LBCF 1689 Reflections. Part Two.

Reflections on the Baptist Confession of Faith of 1689. 23 Aug 14 began a perhaps unbroken, orderly, and personal journey through my favorite written confession of faith. This will be my personal reflections on this beloved written codification of the Christian faith according to a Baptist flavor.






  "Therefore it pleased the Lord at sundry times and in diversified manners to reveal Himself, and to declare (that) His will unto His church;3 and afterward for the better preserving and propagating of the truth, and for the more sure establishment and comfort of the church against the corruption of the flesh, and the malice of Satan, and of the world, to commit the same wholly unto writing; which makes the Holy Scriptures to be most necessary, those former ways of God's revealing His will unto His people being now completed."

One thing I’ve come to love about Reformed confessions like this is their wonderful focus on the church as a whole from the start to the finish of life as we know it. The Bible is a progressive revelation or metanarrative. I can summarize what these terms mean to me with just two verses read in order: Exodus 3:13 and John 14:9. It is a very theologically accurate statement to now call Abraham a brother or father, Romans 4:16. Christ has made this possible; we’re all of one spiritual body, Ephesians 2:15, one church.

    This term sundry is a very odd word to us today, but it’s really just a synonym for diversified used just after. This whole idea found here simply echo Hebrews 1:1. God has revealed things as He saw fit in very diverse ways. God has appeared in burning bushes, dreams, visions, crops, winds, etc. He once let a donkey speak its mind. He’s been talkative and silent, forceful and gentle, cryptic and basic. God has revealed Himself in diverse ways at diverse times. Our day is no different. Sometimes He revealed Himself by hiding Himself.

     This section of the confession goes on to reflect on the great privilege of our day. These writers understood the privilege of having a Bible, and they rejoiced in it. Part of me is still so corrupted by the fake showmanship and shallow emotionalism of our day that I tend to shrink from what I’m about to say lest I play the hypocrite, but folks, we have a Bible. The greatest times of my life have been found with it. We have almost a million words to reveal God to us if we’re in Christ. Oh, I know that righteousness is a fruit which takes much longer to ripen than that attained in the instant gratifications we’ve become so accustomed to, but those 66 books are from the Spirit Himself and they reveal more to us, in more detail, with more certainty than ever was possible before. This was God’s design. It’s like phases in military operations that culminate in one desired end event with the cross as its decisive action. God’s plan advanced perfectly in phases to bring us along just as He willed. With the epistles now given to announce His wonderful judgment, love and grace, we await the end of all things with eager anticipation. We call these phases things like, “The times of patriarchs.” These were men (speaking spirits like Adam) to whom solemn promises were made by a God of His word (The speaking and living Spirit). We might call another phase: “of judges.” We have prophetic phases, kings, silent phases, and miracle phases interwoven, etc.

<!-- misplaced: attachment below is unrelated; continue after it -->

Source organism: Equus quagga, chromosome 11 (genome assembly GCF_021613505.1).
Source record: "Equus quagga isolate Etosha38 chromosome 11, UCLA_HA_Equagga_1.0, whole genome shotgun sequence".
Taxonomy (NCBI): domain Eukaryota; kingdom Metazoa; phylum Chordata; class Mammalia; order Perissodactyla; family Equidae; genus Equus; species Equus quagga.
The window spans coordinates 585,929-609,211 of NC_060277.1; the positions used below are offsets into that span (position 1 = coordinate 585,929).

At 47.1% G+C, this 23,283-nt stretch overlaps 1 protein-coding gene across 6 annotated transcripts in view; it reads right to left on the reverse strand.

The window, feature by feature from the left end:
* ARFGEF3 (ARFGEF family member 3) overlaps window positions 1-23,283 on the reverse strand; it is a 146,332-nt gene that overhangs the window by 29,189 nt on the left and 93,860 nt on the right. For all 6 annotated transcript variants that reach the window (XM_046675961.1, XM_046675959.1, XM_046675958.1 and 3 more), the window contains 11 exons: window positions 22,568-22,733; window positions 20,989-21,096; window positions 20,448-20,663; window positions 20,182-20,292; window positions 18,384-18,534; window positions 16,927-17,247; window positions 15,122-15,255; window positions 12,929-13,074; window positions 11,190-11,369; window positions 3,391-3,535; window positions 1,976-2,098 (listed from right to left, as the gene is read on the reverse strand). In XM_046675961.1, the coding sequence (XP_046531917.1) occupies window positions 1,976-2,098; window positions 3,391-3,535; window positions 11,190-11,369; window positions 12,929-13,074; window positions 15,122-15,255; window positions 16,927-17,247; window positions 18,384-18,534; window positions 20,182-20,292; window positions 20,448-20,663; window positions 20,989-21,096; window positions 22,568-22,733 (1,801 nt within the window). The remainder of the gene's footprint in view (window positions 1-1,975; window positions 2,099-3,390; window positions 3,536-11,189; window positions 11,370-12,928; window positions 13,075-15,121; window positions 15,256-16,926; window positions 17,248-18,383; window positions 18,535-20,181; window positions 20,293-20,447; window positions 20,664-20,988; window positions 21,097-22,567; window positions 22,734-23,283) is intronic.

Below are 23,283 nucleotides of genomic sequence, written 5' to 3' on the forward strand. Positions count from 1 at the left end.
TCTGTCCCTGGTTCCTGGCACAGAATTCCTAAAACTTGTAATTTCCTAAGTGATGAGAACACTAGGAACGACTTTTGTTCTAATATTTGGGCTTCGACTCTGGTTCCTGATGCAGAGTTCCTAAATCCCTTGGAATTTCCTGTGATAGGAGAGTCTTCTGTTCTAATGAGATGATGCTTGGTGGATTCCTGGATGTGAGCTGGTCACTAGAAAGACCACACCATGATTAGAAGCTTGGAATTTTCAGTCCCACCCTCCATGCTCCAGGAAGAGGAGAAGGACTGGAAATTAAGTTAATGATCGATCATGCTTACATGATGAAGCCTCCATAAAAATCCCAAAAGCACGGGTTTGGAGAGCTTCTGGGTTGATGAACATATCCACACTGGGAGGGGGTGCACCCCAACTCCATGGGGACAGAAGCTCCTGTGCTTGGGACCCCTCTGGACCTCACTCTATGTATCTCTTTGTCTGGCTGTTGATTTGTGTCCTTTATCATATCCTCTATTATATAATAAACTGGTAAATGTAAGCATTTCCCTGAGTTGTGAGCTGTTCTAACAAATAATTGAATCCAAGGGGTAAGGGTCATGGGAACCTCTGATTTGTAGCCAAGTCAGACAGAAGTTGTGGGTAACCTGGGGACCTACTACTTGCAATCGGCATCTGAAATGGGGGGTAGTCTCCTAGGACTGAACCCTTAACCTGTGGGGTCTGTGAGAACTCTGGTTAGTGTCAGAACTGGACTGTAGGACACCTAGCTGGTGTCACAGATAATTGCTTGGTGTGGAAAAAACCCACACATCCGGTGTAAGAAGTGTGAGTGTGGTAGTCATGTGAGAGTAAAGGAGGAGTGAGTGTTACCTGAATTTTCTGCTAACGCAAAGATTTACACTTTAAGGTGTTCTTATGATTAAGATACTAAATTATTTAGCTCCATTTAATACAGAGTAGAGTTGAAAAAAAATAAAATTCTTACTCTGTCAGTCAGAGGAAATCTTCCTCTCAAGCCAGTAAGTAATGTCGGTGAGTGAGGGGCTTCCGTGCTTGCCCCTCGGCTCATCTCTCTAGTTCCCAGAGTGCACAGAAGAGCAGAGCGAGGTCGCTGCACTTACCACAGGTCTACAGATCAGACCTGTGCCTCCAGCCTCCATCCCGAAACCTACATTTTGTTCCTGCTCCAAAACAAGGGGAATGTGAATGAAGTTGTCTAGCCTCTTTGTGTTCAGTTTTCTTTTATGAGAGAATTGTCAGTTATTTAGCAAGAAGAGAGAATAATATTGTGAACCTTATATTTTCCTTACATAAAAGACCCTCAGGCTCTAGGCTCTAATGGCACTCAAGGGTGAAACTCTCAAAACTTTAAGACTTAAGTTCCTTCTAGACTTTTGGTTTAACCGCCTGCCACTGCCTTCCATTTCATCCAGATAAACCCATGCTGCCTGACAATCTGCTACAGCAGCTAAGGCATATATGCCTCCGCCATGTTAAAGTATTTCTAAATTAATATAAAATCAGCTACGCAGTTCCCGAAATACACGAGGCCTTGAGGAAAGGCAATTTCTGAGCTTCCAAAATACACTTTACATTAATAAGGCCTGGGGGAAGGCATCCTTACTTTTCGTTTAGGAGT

Despite my conviction of the surpassing greatness of our day to those before, I’m always fascinated when I read the book of Acts and see thousands converted in a day without a Bible. I go into a panic thinking, “But how ever did they agree confessionally? There was no written code yet. What chaos!” But it was God doing the saving all along. This is still the fact. People aren’t saved, “Because they have a Bible.” People are saved because God still saves. We just have the privilege of having more intelligence on grace in our day than any did before. The Bible was fully and finally codified into our 27 New Testament books and 39 Old Testament books in A.D. 367. Since then we’ve only multiplied fewer reasons to not be excited about our God. Faith is more powerful when by the indwelling Spirit than by sight any day of the week and twice on Sunday.

     We live in a time that far surpasses what was before. The Spirit lifts the word in our hearts above all controversy. The word is active. These writers understood that we’re not at a disadvantage because God is no longer shaking the foundations when we pray, Acts 4:31. We have His word. It’s not that God couldn’t do what He did before; it’s that we’re so fickle we’d forget what all those sundry works before were to give way to if He did. If men could get their fleeces wet or dry as before then the lifelong principles that give such a strength that such signs would not be needed would never be known. Oh, God still gives revelations and visions, they just come through His word.

     Though I most certainly rejoice in the privilege of my Bible I’m honored to bow my head and remember that in the end, the truths of Hebrews 1:1, and those mentioned here in my favorite confession, will too be but other sundry ways in the grand scheme. It is God that remains the constant as He wills. 

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